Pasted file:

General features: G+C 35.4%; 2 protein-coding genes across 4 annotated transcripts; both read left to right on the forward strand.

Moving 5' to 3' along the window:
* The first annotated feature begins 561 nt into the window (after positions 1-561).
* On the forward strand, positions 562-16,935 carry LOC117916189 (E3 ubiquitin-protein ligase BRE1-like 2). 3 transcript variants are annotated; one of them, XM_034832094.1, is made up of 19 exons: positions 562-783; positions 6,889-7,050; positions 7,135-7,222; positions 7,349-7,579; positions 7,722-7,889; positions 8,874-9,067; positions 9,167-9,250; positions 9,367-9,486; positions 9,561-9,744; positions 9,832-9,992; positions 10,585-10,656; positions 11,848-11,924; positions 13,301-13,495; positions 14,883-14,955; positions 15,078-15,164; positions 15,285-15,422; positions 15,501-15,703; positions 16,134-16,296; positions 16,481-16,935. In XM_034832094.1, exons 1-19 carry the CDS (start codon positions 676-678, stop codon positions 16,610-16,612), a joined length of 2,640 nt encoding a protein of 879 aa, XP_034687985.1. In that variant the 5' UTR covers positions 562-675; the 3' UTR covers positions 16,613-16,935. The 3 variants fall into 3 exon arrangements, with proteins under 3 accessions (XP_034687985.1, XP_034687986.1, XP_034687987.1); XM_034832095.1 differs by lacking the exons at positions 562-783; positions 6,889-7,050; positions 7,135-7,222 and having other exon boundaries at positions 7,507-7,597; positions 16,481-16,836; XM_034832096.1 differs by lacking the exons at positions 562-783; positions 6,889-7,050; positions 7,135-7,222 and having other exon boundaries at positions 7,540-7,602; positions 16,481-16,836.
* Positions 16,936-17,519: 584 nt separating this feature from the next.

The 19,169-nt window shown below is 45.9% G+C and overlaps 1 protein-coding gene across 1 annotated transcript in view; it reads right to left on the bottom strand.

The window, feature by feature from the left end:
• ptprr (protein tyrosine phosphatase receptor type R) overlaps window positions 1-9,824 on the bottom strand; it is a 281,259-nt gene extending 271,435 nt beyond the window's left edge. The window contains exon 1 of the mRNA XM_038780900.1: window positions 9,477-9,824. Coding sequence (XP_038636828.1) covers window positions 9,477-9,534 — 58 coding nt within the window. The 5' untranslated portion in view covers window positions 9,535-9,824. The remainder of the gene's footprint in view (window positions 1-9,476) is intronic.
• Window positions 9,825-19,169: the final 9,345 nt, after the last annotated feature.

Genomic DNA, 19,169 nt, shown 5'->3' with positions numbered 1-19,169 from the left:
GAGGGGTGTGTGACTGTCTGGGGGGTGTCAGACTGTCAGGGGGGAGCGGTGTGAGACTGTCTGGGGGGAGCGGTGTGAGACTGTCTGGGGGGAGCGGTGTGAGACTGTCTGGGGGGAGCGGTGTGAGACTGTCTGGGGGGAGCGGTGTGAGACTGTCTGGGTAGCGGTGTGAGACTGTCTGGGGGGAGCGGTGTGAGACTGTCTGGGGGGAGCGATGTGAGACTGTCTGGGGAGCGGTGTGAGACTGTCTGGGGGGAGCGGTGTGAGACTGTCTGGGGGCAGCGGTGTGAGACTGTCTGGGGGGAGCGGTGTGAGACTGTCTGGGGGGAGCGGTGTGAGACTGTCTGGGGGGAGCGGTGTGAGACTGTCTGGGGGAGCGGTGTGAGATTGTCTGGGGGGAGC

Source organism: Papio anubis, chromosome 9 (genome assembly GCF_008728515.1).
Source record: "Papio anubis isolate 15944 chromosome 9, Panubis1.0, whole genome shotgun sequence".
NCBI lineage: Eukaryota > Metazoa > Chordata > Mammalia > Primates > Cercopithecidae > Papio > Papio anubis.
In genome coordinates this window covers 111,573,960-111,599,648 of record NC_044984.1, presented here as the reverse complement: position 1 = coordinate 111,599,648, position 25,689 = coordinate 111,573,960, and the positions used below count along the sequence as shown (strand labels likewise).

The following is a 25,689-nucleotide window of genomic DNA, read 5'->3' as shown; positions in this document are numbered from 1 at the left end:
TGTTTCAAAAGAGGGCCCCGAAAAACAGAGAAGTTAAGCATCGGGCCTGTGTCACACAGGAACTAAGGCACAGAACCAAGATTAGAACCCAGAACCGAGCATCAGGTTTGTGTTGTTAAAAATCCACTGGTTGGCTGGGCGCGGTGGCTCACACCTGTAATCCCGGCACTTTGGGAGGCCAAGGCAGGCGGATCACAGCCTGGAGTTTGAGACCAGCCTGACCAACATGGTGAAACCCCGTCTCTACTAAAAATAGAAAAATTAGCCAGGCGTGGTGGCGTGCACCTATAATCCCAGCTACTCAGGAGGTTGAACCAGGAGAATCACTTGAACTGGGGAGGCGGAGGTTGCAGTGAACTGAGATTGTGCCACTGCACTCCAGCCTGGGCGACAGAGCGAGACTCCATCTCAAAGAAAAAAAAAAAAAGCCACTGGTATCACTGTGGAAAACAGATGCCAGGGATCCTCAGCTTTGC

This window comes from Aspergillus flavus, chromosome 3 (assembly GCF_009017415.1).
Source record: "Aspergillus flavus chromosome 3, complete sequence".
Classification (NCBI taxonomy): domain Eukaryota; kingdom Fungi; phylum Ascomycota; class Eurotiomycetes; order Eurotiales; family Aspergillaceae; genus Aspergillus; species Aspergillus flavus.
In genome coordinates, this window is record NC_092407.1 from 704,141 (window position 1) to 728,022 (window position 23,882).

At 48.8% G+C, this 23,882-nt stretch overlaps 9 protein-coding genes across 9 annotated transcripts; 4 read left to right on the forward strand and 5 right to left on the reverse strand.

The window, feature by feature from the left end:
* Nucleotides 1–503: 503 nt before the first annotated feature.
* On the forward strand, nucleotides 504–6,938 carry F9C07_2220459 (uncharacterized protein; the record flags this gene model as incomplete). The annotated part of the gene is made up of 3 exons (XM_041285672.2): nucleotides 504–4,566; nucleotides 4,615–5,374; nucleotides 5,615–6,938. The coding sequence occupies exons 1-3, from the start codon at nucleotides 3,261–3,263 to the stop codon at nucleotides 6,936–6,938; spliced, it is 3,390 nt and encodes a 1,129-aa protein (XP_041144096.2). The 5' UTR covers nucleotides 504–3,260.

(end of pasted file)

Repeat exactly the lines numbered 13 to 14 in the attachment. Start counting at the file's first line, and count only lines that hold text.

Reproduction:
Source record: "Papio anubis isolate 15944 chromosome 9, Panubis1.0, whole genome shotgun sequence".
NCBI lineage: Eukaryota > Metazoa > Chordata > Mammalia > Primates > Cercopithecidae > Papio > Papio anubis.